Economic Effects of Universities

"Public Spending Pays for Itself in a Relatively Short Period of Time"
On September 27, 2022, WIFO economist Jürgen Janger presented the results of the study "Economic and Societal Effects of Universities" together with the President of the Austrian University Conference Sabine Seidler and Science Minister Martin Polaschek at the Presseclub Concordia in Vienna.

Federal spending on universities increased by a quarter to €3.5 billion between 2015 and 2020. An update of a 2017 WIFO study on the economic and societal effects of public universities continues to show high economic effects of the services financed with these expenditures, for graduates, companies, the public sector and society as a whole. Public and private financial returns are clearly positive - the public (€3.9 billion in tax revenues) alone due to demand-side effects resulting from university operations.

However, the demand-side effects of universities should be seen as the tip of an iceberg: The really significant effects, such as the long-term productivity effects of knowledge production and transfer, occur in addition to the aforementioned figures, thus turning the return on public funds much more positive. University research and education account for about 10% of annual real GDP growth. The public return on investment in higher education, calculated from the difference between the cost of universities and colleges and the government revenue returned via taxes on the higher incomes of graduates, is over 7% for men and 5% for women, far above reference interest rates for safe investments (federal bonds are at 0.3%). 81% of all companies cooperating with higher education institutions introduce market novelties - i.e. innovations with a high degree of novelty.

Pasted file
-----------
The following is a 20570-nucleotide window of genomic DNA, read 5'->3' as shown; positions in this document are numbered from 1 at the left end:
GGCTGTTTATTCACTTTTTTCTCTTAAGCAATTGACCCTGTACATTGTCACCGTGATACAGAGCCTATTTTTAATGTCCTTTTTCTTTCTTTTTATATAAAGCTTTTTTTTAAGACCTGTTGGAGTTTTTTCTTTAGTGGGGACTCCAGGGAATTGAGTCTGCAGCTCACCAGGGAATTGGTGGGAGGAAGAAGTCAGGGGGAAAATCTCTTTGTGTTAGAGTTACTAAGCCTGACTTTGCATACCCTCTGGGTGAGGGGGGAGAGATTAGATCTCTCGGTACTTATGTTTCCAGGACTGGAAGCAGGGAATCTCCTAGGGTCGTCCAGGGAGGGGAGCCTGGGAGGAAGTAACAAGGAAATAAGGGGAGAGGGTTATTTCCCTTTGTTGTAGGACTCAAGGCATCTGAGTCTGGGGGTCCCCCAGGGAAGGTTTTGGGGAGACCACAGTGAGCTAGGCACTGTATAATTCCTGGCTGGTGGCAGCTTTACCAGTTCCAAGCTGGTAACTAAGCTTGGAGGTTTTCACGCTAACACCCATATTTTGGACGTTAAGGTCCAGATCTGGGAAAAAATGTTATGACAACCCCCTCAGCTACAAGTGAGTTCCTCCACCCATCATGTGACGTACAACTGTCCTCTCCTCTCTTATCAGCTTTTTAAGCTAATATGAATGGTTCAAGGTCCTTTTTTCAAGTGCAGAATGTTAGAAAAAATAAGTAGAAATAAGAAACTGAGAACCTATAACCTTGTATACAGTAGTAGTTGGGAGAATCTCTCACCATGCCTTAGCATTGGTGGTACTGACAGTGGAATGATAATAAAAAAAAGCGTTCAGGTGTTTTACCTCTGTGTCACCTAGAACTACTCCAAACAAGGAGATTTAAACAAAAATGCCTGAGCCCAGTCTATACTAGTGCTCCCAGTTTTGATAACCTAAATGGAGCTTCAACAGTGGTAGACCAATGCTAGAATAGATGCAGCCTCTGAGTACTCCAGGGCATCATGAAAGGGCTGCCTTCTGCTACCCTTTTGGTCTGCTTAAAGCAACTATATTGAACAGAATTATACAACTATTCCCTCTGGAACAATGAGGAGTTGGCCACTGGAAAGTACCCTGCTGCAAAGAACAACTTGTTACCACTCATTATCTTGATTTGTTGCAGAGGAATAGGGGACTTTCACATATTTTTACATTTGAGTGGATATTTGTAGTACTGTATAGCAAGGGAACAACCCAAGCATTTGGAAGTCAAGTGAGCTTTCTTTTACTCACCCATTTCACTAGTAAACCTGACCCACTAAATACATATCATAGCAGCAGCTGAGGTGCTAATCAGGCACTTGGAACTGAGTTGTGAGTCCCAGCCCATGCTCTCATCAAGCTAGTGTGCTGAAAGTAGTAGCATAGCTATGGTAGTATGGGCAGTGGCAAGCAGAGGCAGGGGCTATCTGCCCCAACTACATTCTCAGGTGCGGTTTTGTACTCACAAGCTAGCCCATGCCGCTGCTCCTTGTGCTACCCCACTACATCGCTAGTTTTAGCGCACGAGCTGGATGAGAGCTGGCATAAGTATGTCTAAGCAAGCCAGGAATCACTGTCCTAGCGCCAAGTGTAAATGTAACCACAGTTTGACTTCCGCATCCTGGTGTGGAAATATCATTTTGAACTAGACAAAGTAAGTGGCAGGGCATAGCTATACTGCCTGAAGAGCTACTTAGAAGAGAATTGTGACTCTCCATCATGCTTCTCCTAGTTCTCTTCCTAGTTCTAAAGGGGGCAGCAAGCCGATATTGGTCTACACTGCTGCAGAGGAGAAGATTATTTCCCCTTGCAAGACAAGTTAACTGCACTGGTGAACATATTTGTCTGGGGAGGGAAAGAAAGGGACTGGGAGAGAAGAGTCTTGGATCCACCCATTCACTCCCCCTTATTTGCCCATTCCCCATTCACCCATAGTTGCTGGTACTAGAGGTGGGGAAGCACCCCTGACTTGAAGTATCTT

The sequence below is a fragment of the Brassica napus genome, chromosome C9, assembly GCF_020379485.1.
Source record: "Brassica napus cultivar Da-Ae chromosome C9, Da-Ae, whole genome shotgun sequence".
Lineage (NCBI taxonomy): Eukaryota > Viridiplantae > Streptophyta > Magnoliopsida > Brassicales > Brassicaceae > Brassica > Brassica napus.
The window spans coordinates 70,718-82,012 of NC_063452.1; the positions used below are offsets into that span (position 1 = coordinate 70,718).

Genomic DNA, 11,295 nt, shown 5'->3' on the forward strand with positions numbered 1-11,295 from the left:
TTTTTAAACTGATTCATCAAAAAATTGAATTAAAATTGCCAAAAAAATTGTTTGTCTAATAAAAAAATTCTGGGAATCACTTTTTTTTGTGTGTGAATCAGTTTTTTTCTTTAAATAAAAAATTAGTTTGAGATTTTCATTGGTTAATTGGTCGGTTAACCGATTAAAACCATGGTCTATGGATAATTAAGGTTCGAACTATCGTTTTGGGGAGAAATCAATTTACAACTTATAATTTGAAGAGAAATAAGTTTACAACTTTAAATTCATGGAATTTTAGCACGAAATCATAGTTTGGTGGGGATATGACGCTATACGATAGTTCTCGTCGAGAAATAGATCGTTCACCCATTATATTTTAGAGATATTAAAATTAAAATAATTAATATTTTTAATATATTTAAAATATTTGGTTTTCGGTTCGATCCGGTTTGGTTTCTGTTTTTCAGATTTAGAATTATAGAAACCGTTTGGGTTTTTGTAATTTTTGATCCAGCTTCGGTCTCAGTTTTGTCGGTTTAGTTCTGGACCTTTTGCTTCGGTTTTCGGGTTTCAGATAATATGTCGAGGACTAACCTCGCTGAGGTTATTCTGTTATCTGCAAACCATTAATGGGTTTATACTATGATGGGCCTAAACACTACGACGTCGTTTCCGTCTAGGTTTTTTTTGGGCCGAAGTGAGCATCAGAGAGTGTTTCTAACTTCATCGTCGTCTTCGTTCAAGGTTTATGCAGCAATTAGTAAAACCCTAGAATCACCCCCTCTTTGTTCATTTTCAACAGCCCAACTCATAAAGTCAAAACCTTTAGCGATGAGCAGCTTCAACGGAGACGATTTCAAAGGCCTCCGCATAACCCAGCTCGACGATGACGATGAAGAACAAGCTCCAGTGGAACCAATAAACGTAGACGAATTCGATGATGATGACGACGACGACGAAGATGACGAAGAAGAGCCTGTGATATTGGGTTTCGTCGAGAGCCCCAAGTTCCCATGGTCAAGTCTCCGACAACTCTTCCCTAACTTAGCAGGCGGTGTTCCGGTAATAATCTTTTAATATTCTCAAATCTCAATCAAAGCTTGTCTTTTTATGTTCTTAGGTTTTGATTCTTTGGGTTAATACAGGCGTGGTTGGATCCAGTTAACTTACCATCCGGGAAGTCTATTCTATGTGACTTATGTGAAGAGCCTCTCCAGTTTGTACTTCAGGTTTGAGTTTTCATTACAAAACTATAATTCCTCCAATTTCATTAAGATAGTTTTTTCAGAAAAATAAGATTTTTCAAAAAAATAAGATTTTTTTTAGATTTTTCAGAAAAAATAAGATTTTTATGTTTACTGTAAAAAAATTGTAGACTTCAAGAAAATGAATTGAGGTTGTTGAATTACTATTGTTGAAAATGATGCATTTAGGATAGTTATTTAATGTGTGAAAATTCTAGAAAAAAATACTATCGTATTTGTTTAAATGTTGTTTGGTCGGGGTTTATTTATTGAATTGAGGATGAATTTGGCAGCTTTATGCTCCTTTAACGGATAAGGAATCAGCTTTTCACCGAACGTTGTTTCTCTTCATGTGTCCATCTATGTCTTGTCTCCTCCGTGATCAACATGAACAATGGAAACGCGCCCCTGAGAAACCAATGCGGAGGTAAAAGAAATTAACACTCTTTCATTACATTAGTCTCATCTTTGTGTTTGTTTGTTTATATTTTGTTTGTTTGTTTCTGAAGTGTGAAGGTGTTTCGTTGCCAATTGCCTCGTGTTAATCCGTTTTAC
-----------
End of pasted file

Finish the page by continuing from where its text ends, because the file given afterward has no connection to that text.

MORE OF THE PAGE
Budget expenditures by the state for universities can thus be regarded as investments that generate more tax revenues in the short to medium term (3 to 5 years) than the initial investments required in terms of tax revenues.